Salesforce Delegated Authentication

This post is radically different from my previous posts – it’s going to be written in C#!!!
Salesforce allows users to use a delegated authentication mechanism for SSO. One option is SAML, which is nice – but it doesn’t work on mobile devices in disconnected mode. The other is delegated authentication. This way, Salesforce activates a web service that implements a predefined WSDL. The parameters the web service is getting are the username, password and IP address, and the service needs to return a true/false value.
So, let’s get down to business:

  1. Configure Delegated Authentication
    1. Open your Salesforce account for delegated authentication. For some reason, this is not enabled by default, and you need to ask your SF guys to enable this features.
    2. Login to Salesforce, and click the Setup link
    3. Click Security Controls→Single Sign-On Settings
    4. Click on Edit, and enter your Web Service URL
  2. Assign users to the Delegated Authentication
    1. Login to Salesforce, and click the Setup link
    2. Click Manage Users→Profiles
    3. Select the user profile
    4. Click the Edit button
    5. Make sure the “Is Single Sign-On Enabled” checkbox is enabled
    6. Click Save

    And now the code

    using System;
    using System.Collections.Generic;
    using System.Configuration;
    using System.DirectoryServices;
    using System.DirectoryServices.Protocols;
    using System.IO;
    using System.Linq;
    using System.Net;
    using System.Security.Cryptography.X509Certificates;
    using System.Threading;
    using System.Web;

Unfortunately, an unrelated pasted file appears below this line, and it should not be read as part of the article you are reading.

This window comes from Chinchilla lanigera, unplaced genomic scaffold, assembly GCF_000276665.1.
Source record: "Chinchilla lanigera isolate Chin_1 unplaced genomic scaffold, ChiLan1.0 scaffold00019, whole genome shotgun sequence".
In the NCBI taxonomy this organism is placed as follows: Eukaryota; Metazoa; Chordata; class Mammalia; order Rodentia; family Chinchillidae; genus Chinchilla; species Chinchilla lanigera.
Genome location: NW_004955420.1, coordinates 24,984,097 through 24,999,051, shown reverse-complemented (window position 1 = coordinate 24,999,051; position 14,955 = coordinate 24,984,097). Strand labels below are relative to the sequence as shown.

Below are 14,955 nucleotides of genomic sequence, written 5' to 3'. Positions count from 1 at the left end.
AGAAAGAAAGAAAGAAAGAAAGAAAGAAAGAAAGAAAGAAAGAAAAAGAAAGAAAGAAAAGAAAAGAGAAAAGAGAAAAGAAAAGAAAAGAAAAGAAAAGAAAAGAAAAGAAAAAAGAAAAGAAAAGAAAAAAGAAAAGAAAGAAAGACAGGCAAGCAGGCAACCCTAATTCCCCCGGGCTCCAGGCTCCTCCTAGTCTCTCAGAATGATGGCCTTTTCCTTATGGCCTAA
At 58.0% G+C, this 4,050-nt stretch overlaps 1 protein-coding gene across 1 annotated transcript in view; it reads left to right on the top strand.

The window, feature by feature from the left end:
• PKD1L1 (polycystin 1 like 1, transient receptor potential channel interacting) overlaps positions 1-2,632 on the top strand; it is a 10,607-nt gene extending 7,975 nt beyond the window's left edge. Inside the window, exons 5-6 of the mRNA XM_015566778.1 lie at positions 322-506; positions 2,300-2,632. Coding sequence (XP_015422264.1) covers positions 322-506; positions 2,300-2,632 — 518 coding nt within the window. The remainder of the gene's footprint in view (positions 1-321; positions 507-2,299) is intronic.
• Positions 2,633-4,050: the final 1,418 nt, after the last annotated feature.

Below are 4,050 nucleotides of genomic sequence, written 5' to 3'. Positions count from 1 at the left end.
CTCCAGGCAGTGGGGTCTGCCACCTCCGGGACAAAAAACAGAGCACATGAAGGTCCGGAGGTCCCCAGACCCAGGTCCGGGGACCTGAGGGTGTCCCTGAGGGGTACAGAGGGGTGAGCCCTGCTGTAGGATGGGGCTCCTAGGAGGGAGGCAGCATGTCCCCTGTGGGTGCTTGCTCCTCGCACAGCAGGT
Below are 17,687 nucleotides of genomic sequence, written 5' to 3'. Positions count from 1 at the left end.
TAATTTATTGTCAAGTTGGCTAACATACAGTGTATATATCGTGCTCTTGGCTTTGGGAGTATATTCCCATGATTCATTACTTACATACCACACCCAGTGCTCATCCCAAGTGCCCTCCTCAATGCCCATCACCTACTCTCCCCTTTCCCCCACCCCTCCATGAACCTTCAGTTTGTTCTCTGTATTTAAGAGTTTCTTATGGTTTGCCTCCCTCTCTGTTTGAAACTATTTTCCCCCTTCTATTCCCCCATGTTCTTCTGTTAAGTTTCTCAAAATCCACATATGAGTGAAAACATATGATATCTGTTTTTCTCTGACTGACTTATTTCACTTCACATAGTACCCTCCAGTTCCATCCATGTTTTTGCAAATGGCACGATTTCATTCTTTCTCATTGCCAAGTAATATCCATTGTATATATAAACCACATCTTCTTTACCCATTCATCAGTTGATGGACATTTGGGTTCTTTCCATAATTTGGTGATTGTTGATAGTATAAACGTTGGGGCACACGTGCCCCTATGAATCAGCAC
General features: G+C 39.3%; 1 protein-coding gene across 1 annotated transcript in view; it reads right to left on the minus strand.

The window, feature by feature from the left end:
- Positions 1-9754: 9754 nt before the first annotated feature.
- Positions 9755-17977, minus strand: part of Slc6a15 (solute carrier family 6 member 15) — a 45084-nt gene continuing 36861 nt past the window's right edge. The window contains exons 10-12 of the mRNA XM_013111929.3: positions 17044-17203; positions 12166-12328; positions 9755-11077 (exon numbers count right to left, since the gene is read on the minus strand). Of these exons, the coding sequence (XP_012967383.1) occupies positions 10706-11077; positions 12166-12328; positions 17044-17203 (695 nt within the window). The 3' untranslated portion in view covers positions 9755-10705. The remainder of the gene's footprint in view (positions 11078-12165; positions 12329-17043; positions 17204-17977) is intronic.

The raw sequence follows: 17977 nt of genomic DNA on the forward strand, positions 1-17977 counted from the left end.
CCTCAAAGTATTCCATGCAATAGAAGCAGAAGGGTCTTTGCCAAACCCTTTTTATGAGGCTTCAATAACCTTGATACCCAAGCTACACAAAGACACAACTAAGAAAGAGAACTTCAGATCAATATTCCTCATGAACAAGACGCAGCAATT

using System.Web.Services;
    namespace DelegatedAuthenticationService
        /// <summary>
        /// This service is used for delegated security for
        /// </summary>
        [WebService(Namespace = "", Description="v1.1.3")]
        [WebServiceBinding(ConformsTo = WsiProfiles.BasicProfile1_1)]
        public class DelegatedSecurityService : System.Web.Services.WebService, IAuthenticationBinding
            public bool Authenticate(string username, string password, string sourceIp, System.Xml.XmlElement[] Any)
                        // Run the business logic
    	                return true;
                    catch (Exception e)
                        // Connection can not be created - password is incorrect
                        log(ERROR,"Failed to get LDAP connection. Error message is : " + e.Message);
                        audit(username, "FAIL",e.Message);
                        return false;

    It’s important to note that Salesforce is limiting the time it will waits for the service – the entire request/response (including network) must take less than ~5 seconds, otherwise users will get a failed to login message.

    Good luck!